What do the US Midterms Mean for Sanctions?

While we do not have complete results from Tuesday’s midterm election and the balance of both houses is still to be officially decided, what is certain is that the outcome from the election sets the ground for a much more complicated picture for US sanctions over the next two years. 

Biden still retains the power of veto,  but when it comes to sanctions, the dynamics of needing to use that power, if ever, will go through a byzantine process. We will have plenty of “smoke” from active members of Congress, particularly in the House, ready to push aggressive stances on foreign policy issues, or hold Biden administration priorities hostage for election posturing rather than foreign policy aims.  The difficulty for Nordic companies will be determining what is fire from all the smoke.

What will the future of Russia and China sanctions look like?

The two main issues that we will see plenty of boisterous rhetoric and efforts to force the Biden administration to realign are Russia/Ukraine and China.  

The House Republican budget boasts of many foreign policy efforts that will be more aggressive than where the Biden administration has gone thus far, and will certainly be calling for more sanctions on Russia in the face of continued aggression in Ukraine. Targeting additional industries, a broader cutoff from SWIFT to include the Central Bank of Russia, imposing “secondary sanctions,” and labeling Russia as a State Sponsor of Terrorism will all be efforts that are likely to be pushed in the near future.  How much traction these efforts gain will depend on the election outcome for each chamber, but will certainly depend on the course of events on the ground in Ukraine and the rapidly changing overall economic and political climate.

On China, we are likely to see continued calls for further restrictions on China’s access to industry leading technologies and efforts to compel international cooperation on the same front.  As newly empowered politicians promote “decoupling” the West from China, we are likely to see calls to add more companies to the Chinese Military-Industrial Complex list and to further restrict goods and services for companies on the list. We are also likely to see calls to force international alignment and to expand restrictions on exports to and imports from China for which the recent US Commerce’s BIS rule on advanced computing and semiconductors and the Uyghur Forced Labor Prevention Act (UFLPA) serves as a guide map. All of which complicate the market potential and supply chain reliability of China for Nordic companies.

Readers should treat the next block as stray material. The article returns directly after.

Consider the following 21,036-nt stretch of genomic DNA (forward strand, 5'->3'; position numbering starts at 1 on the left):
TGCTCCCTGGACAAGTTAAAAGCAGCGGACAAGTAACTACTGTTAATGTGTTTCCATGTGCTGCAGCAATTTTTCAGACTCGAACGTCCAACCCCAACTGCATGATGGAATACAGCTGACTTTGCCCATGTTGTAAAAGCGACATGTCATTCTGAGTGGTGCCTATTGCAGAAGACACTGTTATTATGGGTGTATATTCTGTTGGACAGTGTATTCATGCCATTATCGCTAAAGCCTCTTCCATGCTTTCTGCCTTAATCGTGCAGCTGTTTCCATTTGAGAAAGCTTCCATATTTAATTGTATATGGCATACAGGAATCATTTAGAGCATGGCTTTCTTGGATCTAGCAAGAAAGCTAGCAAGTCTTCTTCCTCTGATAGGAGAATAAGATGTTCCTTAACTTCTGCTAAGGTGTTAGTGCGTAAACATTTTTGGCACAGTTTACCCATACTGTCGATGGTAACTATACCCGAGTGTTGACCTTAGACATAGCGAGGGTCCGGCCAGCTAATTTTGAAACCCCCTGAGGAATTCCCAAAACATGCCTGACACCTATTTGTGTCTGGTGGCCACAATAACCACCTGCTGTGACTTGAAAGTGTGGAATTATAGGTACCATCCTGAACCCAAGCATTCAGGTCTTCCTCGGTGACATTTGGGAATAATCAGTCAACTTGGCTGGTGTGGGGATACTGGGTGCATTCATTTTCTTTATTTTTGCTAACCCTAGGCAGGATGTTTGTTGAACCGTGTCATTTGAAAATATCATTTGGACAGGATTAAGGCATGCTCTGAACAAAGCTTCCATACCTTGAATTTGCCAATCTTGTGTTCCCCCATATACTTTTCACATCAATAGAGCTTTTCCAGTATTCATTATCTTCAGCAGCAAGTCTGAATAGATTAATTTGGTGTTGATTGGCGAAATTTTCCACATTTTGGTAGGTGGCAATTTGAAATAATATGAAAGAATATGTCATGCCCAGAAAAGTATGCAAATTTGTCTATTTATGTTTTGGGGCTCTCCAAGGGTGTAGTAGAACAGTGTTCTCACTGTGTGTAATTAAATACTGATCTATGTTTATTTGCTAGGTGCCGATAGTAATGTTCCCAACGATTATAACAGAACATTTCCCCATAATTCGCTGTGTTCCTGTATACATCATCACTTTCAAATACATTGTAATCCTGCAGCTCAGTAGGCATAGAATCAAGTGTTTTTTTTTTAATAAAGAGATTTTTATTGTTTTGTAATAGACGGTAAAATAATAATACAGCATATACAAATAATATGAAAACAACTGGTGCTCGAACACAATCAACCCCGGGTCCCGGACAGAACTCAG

These next two years will see lots of charged rhetoric on sanctions and export controls, the likely result of which will be hearings and legislative proposals that have real and potentially dire impacts for Nordic companies.  Many of these efforts will be nothing more than smoke but some will certainly contain real fire. 

Fortunately, we are uniquely experienced in understanding the nuances of Washington and its impact on sanctions implementation, enforcement and international policy for which we currently advise clients in the Nordics and Asia. So certainly contact us so we can help your company understand the changing landscape and its impact now and in the future for your company.